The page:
As a Novell Connection reader, you're probably already aware of the aggressive Novell transformation over the past few years—from a traditional closed-code, closed-source software company to a leading provider of Linux-based solutions, and a champion of the open source movement. Today, that transformation is essentially complete.
The commitment of Novell to Linux and open enterprise solutions is both far reaching and all encompassing. And the organizational, cultural, technical and strategic groundwork that will enable Novell to quickly take advantage of new open source opportunities is now firmly in place. So perhaps this is a good time to pause, take a fresh look at the open source market and review the Novell strategy for helping you take advantage of emerging open source opportunities.
To set the stage, it's useful to place Linux and open source in proper historical context. It's important to remember that the open source movement is still in its early stages. There is a great deal of excitement and enthusiasm driving the open source movement forward, and an army of commercial and open source developers is working hard to create impressive new open- and mixed-source solutions. As a result, there are nearly endless predictions about what commercial Linux and open source solutions will look like in a few years.
But the bottom line is that this market is still too young to place much stock in these types of predictions. As with any vibrant emerging market, it's still a wide-open field with plenty of interesting surprises in store. Businesses and Linux vendors are only beginning to discover and explore the business potential of Linux and open source. And that translates into remarkable opportunities for any enterprise software provider that's agile enough to see and seize new opportunities quickly, smart enough to apply those opportunities directly to the needs of its customers, and capable and focused enough to execute effectively.
"The open source game is still very young. Novell will stay focused on customer needs and what we can do to help them win in this young, expanding market."
Novell embraces this vibrant and rapidly expanding open source dynamic, which is why the company has worked so tirelessly to build an organization that includes the expertise, partnerships, infrastructure and business models needed to see and take advantage of new Linux and open source opportunities immediately—regardless of how these markets and technologies continue to mature and evolve. With these elements in place, Novell has positioned itself to focus all of the company's talents and resources on helping customers use Linux and open source solutions to solve problems in innovative ways—and help them simplify, harmonize and manage complex mixed-source and multivendor infrastructures.
This approach recognizes and addresses a number of important business realities. Smart CIOs and other business leaders recognize that Linux and open source can offer them intriguing new possibilities for cutting costs and solving a wide range of business problems. They also understand that in today's world, multi-vendor, mixed-source environments are an unavoidable reality. But in these types of mixed environments, complexity nearly always becomes a major issue.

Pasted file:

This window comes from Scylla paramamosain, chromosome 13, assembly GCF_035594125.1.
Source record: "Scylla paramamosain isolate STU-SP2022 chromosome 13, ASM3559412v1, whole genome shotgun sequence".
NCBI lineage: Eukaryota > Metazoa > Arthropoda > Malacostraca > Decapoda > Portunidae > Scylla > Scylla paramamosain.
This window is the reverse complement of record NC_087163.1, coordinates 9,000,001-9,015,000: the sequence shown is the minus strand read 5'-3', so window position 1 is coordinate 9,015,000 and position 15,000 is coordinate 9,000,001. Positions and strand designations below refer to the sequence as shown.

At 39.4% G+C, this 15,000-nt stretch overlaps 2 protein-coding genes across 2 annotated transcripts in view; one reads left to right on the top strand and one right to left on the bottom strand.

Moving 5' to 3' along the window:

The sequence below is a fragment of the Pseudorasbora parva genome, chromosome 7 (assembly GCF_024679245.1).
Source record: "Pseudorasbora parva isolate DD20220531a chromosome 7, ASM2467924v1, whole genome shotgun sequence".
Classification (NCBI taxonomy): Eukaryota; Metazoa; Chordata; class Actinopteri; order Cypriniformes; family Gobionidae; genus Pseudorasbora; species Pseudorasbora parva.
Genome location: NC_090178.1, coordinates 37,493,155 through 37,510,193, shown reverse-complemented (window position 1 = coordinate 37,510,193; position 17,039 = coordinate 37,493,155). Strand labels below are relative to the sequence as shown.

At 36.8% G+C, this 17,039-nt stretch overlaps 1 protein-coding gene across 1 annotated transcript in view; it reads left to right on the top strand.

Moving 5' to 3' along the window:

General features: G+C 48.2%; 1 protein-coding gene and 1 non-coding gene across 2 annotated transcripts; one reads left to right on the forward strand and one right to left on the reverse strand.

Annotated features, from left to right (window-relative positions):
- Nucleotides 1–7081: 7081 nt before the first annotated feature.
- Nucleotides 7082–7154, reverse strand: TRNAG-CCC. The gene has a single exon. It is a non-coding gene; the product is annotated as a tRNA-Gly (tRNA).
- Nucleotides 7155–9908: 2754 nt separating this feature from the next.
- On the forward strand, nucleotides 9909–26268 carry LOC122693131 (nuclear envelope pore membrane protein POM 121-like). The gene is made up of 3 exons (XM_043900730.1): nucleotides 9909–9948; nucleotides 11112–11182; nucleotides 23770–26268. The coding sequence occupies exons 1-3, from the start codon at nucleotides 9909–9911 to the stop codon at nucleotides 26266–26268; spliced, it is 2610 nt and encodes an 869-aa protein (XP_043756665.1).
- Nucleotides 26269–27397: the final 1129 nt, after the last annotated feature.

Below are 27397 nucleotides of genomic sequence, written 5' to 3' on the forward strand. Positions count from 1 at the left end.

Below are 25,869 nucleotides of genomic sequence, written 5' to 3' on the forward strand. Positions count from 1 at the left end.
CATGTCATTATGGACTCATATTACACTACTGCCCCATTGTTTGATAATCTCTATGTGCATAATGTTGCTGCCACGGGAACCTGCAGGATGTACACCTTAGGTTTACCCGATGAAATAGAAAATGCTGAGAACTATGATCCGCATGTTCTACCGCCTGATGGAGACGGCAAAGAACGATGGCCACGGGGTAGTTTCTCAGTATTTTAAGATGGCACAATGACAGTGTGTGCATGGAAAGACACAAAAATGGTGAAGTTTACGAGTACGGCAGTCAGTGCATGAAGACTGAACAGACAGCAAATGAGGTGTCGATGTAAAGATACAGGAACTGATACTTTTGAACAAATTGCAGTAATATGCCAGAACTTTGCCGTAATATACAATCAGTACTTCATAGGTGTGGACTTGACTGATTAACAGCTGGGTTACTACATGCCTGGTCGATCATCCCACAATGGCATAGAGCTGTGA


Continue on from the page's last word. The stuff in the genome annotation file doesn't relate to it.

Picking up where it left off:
As technology infrastructures become more diverse, businesses find themselves under intense pressure to simplify. This includes finding ways to make the open source pieces of the infrastructure work well together with the proprietary pieces. It also includes finding efficient ways to manage all of the identities, services and resources in the organization—despite the fact that those identities, services and resources may be provided by a bewilderingly complex combination of different proprietary and open source technologies.
Fortunately, Novell understands that the open source game is not just about helping customers deploy effective, low-cost Linux and open source solutions. It's also about giving them the tools they need to simplify, unify and manage the resulting mixed-source environments more effectively.
"In mixed-source and multi-vendor environments, simplicity is the new paradigm. We have to help our customers simplify the management of their diverse environments."
The impressive promise of a young and vibrant open source market and the business reality of complex mixed-source and multi-vendor environments have been—and will continue to be—the driving forces behind the Novell software for the open enterprise strategy. Of course, that strategy is fueled by thousands of specific business solutions, initiatives and activities throughout the company.
But all of those activities are now focused exclusively on listening carefully to you, the Novell customers, and applying effective low-cost Linux and open source solutions to your business needs and requirements, and helping you simplify and manage your complex mixed-source networks. As a Novell customer, you're already familiar and involved with many of these initiatives and solutions, but there are a few core components of the Novell strategy that are worth noting.